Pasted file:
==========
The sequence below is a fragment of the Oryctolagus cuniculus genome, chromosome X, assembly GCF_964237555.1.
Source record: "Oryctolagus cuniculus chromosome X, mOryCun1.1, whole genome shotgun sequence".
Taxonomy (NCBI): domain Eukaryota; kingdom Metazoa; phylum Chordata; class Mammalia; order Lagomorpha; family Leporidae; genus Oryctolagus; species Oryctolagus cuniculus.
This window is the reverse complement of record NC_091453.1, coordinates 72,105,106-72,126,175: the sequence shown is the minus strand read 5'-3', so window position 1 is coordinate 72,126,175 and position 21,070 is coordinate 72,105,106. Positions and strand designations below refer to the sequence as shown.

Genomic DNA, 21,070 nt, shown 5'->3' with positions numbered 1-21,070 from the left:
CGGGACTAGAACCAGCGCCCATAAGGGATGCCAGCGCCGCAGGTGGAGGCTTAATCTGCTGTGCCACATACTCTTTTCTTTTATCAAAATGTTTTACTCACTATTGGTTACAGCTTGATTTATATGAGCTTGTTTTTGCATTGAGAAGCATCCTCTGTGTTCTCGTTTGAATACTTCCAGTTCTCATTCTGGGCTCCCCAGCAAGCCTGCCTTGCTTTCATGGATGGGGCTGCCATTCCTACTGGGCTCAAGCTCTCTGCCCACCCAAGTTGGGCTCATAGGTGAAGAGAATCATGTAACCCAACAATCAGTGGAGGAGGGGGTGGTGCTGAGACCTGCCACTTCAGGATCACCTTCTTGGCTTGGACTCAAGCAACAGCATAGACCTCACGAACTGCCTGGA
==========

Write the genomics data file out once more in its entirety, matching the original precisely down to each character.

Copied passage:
The sequence below is a fragment of the Oryctolagus cuniculus genome, chromosome X, assembly GCF_964237555.1.
Source record: "Oryctolagus cuniculus chromosome X, mOryCun1.1, whole genome shotgun sequence".
Taxonomy (NCBI): domain Eukaryota; kingdom Metazoa; phylum Chordata; class Mammalia; order Lagomorpha; family Leporidae; genus Oryctolagus; species Oryctolagus cuniculus.
This window is the reverse complement of record NC_091453.1, coordinates 72,105,106-72,126,175: the sequence shown is the minus strand read 5'-3', so window position 1 is coordinate 72,126,175 and position 21,070 is coordinate 72,105,106. Positions and strand designations below refer to the sequence as shown.

Genomic DNA, 21,070 nt, shown 5'->3' with positions numbered 1-21,070 from the left:
CGGGACTAGAACCAGCGCCCATAAGGGATGCCAGCGCCGCAGGTGGAGGCTTAATCTGCTGTGCCACATACTCTTTTCTTTTATCAAAATGTTTTACTCACTATTGGTTACAGCTTGATTTATATGAGCTTGTTTTTGCATTGAGAAGCATCCTCTGTGTTCTCGTTTGAATACTTCCAGTTCTCATTCTGGGCTCCCCAGCAAGCCTGCCTTGCTTTCATGGATGGGGCTGCCATTCCTACTGGGCTCAAGCTCTCTGCCCACCCAAGTTGGGCTCATAGGTGAAGAGAATCATGTAACCCAACAATCAGTGGAGGAGGGGGTGGTGCTGAGACCTGCCACTTCAGGATCACCTTCTTGGCTTGGACTCAAGCAACAGCATAGACCTCACGAACTGCCTGGA